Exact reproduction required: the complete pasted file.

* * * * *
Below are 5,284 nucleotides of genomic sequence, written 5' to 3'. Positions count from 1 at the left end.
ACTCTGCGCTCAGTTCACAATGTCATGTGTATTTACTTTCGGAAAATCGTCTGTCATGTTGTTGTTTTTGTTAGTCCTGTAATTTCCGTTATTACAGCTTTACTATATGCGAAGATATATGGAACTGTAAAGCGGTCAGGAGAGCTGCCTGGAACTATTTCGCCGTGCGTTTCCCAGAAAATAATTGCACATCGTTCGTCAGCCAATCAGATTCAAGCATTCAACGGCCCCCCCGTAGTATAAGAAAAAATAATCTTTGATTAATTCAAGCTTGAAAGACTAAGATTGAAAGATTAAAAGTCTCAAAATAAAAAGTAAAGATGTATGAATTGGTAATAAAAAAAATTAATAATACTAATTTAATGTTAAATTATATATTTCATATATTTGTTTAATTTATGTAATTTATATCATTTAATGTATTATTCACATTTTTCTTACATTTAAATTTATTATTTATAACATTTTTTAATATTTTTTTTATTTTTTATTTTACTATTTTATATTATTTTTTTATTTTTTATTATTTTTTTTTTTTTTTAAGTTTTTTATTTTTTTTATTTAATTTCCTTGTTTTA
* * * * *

Below are 5,284 nucleotides of genomic sequence, written 5' to 3'. Positions count from 1 at the left end.
ACTCTGCGCTCAGTTCACAATGTCATGTGTATTTACTTTCGGAAAATCGTCTGTCATGTTGTTGTTTTTGTTAGTCCTGTAATTTCCGTTATTACAGCTTTACTATATGCGAAGATATATGGAACTGTAAAGCGGTCAGGAGAGCTGCCTGGAACTATTTCGCCGTGCGTTTCCCAGAAAATAATTGCACATCGTTCGTCAGCCAATCAGATTCAAGCATTCAACGGCCCCCCCGTAGTATAAGAAAAAATAATCTTTGATTAATTCAAGCTTGAAAGACTAAGATTGAAAGATTAAAAGTCTCAAAATAAAAAGTAAAGATGTATGAATTGGTAATAAAAAAAATTAATAATACTAATTTAATGTTAAATTATATATTTCATATATTTGTTTAATTTATGTAATTTATATCATTTAATGTATTATTCACATTTTTCTTACATTTAAATTTATTATTTATAACATTTTTTAATATTTTTTTTATTTTTTATTTTACTATTTTATATTATTTTTTTATTTTTTATTATTTTTTTTTTTTTTTAAGTTTTTTATTTTTTTTATTTAATTTCCTTGTTTTA